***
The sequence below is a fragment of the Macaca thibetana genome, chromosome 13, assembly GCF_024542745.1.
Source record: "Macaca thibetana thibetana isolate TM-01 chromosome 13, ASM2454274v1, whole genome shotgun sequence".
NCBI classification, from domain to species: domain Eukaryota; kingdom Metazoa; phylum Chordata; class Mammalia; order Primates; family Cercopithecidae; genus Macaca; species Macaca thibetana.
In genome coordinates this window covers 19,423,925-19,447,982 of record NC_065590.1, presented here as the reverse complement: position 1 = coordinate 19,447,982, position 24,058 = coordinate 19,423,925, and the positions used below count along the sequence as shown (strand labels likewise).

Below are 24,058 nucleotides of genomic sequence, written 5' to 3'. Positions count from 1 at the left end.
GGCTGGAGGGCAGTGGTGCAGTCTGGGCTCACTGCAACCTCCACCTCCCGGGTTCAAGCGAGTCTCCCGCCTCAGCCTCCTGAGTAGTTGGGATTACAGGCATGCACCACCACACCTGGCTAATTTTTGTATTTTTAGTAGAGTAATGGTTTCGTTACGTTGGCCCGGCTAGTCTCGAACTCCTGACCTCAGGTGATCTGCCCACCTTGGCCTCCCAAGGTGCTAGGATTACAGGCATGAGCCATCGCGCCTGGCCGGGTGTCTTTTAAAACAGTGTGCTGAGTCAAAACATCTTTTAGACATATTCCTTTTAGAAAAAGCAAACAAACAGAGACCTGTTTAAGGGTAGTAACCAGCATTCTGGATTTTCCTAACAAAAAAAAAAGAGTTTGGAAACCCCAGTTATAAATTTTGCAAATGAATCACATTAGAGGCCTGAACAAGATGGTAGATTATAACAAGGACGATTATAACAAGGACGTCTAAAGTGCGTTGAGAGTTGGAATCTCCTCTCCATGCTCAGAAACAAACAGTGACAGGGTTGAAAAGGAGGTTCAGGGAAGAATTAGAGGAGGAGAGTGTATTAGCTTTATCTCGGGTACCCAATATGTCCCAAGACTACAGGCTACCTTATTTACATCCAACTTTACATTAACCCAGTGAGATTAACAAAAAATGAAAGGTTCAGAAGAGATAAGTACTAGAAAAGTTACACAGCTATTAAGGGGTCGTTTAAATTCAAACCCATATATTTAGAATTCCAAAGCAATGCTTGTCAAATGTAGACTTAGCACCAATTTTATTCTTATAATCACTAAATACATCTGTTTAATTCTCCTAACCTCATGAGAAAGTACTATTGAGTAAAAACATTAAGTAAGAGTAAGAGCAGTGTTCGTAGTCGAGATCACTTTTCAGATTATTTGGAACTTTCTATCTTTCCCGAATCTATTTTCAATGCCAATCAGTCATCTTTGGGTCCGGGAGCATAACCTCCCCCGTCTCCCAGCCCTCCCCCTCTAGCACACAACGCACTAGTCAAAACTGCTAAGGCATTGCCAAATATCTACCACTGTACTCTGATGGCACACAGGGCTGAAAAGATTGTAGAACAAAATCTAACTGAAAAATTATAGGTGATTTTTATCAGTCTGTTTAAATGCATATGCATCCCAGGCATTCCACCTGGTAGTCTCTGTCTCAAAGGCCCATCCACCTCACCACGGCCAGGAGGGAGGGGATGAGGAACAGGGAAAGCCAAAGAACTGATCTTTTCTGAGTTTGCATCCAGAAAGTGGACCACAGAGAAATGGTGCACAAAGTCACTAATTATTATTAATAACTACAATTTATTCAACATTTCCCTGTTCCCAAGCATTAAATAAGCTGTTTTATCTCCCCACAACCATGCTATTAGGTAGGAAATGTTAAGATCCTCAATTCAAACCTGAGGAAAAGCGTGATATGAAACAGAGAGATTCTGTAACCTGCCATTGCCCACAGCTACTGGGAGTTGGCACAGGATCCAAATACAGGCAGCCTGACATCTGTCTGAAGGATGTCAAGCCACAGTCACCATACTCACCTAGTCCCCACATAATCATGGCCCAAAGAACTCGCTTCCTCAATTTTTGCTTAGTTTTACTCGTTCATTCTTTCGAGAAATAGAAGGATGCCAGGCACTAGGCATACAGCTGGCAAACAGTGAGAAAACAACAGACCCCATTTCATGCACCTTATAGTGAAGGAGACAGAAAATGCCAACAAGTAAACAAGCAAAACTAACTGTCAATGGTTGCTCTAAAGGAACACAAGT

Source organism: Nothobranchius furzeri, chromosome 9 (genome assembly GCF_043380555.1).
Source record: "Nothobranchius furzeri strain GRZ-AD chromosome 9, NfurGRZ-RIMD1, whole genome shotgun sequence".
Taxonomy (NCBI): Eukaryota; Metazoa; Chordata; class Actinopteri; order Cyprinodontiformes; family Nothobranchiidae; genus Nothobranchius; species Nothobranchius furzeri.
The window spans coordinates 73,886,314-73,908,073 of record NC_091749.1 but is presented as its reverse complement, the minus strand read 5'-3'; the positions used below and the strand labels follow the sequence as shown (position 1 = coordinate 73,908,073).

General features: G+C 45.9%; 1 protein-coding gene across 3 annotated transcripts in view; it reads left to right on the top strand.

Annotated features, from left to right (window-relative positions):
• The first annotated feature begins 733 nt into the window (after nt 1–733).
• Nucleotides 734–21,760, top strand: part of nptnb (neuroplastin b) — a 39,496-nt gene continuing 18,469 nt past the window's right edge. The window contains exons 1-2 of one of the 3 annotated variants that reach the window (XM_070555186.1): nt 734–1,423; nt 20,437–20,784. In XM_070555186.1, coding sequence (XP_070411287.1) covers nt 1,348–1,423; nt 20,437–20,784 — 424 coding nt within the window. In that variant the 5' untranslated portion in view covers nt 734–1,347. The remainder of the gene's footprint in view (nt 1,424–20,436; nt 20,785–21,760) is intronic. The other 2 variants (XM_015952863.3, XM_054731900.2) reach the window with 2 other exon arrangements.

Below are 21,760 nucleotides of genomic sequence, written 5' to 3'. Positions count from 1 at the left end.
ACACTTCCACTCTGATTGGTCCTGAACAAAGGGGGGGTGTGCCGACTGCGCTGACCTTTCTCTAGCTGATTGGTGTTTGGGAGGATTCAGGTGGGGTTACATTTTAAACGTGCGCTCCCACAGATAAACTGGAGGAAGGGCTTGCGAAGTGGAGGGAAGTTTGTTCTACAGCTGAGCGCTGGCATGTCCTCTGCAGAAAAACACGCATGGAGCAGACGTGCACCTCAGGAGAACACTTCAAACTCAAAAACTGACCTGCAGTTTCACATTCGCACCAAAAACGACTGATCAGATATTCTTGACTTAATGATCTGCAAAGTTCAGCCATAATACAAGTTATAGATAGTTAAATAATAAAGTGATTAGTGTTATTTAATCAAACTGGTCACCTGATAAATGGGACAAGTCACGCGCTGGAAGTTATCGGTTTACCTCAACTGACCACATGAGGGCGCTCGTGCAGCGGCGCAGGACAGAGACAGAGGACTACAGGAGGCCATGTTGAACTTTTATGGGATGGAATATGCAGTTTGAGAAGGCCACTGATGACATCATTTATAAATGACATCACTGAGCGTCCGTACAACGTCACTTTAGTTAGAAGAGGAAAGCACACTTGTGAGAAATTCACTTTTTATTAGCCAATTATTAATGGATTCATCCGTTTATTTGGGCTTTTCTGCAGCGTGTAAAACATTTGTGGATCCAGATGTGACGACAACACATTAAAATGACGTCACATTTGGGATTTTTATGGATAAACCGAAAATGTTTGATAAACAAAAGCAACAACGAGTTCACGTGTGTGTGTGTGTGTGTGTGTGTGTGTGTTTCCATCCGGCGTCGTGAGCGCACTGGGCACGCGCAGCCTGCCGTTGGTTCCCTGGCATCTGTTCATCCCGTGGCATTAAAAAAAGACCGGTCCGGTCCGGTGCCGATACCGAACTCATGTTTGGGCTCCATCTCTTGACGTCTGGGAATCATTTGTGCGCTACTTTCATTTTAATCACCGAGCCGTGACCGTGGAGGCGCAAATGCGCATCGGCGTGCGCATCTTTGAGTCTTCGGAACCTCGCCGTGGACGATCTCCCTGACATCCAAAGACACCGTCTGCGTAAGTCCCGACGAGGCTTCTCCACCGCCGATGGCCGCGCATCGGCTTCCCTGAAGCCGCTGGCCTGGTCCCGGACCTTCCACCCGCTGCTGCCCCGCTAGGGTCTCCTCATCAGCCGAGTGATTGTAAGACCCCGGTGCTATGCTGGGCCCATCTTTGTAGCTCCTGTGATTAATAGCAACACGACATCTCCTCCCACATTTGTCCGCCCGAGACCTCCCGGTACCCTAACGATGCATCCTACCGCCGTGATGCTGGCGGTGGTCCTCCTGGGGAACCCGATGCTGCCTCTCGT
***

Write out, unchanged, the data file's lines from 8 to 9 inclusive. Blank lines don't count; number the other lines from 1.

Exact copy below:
Source record: "Nothobranchius furzeri strain GRZ-AD chromosome 9, NfurGRZ-RIMD1, whole genome shotgun sequence".
Taxonomy (NCBI): Eukaryota; Metazoa; Chordata; class Actinopteri; order Cyprinodontiformes; family Nothobranchiidae; genus Nothobranchius; species Nothobranchius furzeri.